There's just a brief glimpse of him in London.
But then in episode two, suddenly he's in her bedroom at the foot of the bed, trying to tell her that actually Alan Conway has been murdered.
And the relationship develops as the series goes on.
Until towards the end, I think, they are really very close.
It's almost like a, sort of a love affair across two dimensions.
That was sort of in my head.
So why are you so angry now?
Let me give you some advice, Ms. Ryeland.
Yes, all right.
But can you please stop calling me Ms. Ryeland?
It's so bloody '50s.
I think it's interesting that Susan doesn't exactly have a sidekick, but she does have Atticus.
And I'm asking the viewer, really, to make up for their, their mind for themselves.
Is Atticus in her imagination?
Is he crossing the dimension?
Is he a dream or is it magic?
I mean, it's up to you to decide.
PÜND: I was only putting forward certain possibilities...
Yes, well, I don't want to hear them!
HOROWITZ: Pünd is very much Susan's mentor.
I mean, after all, he is a detective and she isn't.
But I think what also makes the relationship interesting is that he only exists in the book.
And anything that is not in the book must therefore be outside his experience.
A good example is that she quotes at one stage from a poem by one of my favorite poets, Stevie Smith.
The poem is "Not Waving but Drowning."
And, of course, because that poem was written after Atticus Pünd has died, after "Magpie Murders" has finished, he cannot even have heard of that poet and knows nothing about it.
And so it's quite interesting that his knowledge of everything only comes out of what is written in the book, which has huge ramifications for Susan when she discovers that her father was also one of the characters, and that her life has been dragged into it by Alan Conway.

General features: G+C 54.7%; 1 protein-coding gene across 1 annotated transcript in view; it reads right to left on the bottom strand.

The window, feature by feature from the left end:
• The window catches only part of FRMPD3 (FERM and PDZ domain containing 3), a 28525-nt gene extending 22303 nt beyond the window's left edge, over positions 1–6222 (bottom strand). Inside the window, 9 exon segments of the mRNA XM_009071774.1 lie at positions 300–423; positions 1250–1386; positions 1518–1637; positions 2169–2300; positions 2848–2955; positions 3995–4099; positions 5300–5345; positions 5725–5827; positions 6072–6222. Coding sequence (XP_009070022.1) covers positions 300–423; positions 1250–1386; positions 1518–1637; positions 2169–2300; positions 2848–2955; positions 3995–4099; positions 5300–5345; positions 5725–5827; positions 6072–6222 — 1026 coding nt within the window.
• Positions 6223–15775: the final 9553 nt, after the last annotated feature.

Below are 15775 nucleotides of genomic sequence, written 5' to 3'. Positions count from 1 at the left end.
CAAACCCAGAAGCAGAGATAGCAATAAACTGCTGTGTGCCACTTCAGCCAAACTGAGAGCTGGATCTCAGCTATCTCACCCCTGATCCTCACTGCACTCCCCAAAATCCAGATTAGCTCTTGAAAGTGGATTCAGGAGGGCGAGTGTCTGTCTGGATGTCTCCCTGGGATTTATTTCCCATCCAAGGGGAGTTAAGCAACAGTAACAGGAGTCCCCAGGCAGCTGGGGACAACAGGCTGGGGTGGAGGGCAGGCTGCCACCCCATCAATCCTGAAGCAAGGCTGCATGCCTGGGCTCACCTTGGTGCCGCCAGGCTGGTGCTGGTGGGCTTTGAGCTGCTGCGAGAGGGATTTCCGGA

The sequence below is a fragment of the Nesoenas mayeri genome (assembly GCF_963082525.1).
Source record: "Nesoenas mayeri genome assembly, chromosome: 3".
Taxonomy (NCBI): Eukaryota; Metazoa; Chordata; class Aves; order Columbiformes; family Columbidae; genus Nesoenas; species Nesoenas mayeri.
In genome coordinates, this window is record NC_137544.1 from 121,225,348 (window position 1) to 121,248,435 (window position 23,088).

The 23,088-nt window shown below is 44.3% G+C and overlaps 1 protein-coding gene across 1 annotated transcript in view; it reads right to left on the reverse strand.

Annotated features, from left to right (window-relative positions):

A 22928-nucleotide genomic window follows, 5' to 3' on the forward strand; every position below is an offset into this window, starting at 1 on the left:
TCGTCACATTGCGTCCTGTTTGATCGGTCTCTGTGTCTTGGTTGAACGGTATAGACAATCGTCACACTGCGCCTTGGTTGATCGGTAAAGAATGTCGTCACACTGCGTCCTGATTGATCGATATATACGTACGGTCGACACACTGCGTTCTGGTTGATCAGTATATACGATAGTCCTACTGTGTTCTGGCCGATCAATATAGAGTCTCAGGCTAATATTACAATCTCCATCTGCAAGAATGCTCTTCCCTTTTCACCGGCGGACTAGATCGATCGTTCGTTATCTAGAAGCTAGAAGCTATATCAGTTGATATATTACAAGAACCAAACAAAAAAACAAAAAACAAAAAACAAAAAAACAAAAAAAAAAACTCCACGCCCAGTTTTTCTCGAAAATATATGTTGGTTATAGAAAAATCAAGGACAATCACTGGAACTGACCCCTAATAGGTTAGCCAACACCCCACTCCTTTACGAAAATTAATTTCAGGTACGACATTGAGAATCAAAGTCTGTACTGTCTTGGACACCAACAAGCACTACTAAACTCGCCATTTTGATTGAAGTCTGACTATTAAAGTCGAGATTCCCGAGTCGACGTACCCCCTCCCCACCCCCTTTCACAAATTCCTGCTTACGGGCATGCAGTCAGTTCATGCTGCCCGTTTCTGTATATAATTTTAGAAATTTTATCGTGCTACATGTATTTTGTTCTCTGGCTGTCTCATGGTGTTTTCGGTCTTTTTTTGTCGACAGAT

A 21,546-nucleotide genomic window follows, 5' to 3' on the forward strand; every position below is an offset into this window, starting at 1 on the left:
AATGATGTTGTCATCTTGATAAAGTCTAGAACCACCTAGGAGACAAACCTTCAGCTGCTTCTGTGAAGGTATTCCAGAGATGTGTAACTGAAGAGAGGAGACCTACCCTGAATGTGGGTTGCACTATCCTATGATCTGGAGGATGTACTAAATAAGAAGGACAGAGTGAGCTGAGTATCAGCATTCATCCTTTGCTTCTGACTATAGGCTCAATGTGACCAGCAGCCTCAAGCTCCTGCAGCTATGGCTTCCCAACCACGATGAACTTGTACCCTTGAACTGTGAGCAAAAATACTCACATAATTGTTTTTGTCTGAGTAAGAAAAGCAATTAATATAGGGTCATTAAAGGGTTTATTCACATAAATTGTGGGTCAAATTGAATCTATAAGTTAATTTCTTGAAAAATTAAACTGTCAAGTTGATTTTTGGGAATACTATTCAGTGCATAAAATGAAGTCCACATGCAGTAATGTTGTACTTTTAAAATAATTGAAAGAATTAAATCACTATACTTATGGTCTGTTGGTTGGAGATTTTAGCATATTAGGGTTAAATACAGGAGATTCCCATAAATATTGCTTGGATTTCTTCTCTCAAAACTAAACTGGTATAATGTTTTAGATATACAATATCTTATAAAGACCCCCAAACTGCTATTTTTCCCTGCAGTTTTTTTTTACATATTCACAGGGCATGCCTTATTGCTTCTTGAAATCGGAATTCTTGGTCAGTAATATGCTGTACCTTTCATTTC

She's in the book, my father...
They're both there, aren't they?
All of it!
Oh, my God!
We tried to make the two worlds as seamless as possible.
And working with Peter Cattaneo, the director, and with the script editors and with the producers, we tried to find ways that we would cross from one world to another without anybody really even noticing.
The magpies were very useful for that because a magpie could take off from Susan's garden in London and fly into the air and then land at the church in Saxby-on-Avon, having traveled back in time 60 years, and we would now be back in 1955.
But again, you know, we have characters who might walk up to the door of Pye Hall and ring the bell, but when it's open on the other side, it's actually Abbey Grange and it's again jumped forward or backwards in time.
I'll go down if you like.
Oh, thank you, James.
Visually, it is the, sort of, the joy of this series.
I'm not sure that anybody has ever done it before.
This murder mystery that plays in two completely separate universes which have a number of invisible bridges between them.
FRASER: You are maddening, Pünd.
If you know something, why can't you just spit it out?
To know something is not enough, James.
It's when I know everything that I will speak.
HOROWITZ: I was very aware of the fact that I couldn't have two massively complicated mysteries in this one show.
So in the book, for example, the death of Sir Magnus Pye has got many, many more suspects than actually appear in the TV series.
I had to really thin them down.
PÜND: You have made some progress?
No, no, leads.
HOROWITZ: In the 1950 stories, there are all sorts of different motives for wanting to kill Sir Magnus Pye, whether it's his sister who is jealous of him, or the villagers who want to stop Dingle Dell being developed, his wife who can't stand him and might be having an affair, all these sorts of things.
I was less interested, I think, in the nuts and bolts of the whodunit in the modern world.
I mean, that's part of the fun and the pleasure of Golden Age detective fiction, these sort of larger-than-life characters with their extraordinary motives and their emotions.
But in the modern world, which I wanted to be more realistic, so I had to invent a whole area of new material, particularly around Susan, to sort of give her more to play with.
So the story of the father doesn't actually appear in the book.
Katie does appear as a character in the book, but the relationship between the two of them and this sort of secret in their own past and the circumstances surrounding the death of their mother and all that was added on to the modern section of it.
So, in other words, to give it, if you like, an underlay, an extra depth.
So it wouldn't just be about who killed Alan Conway?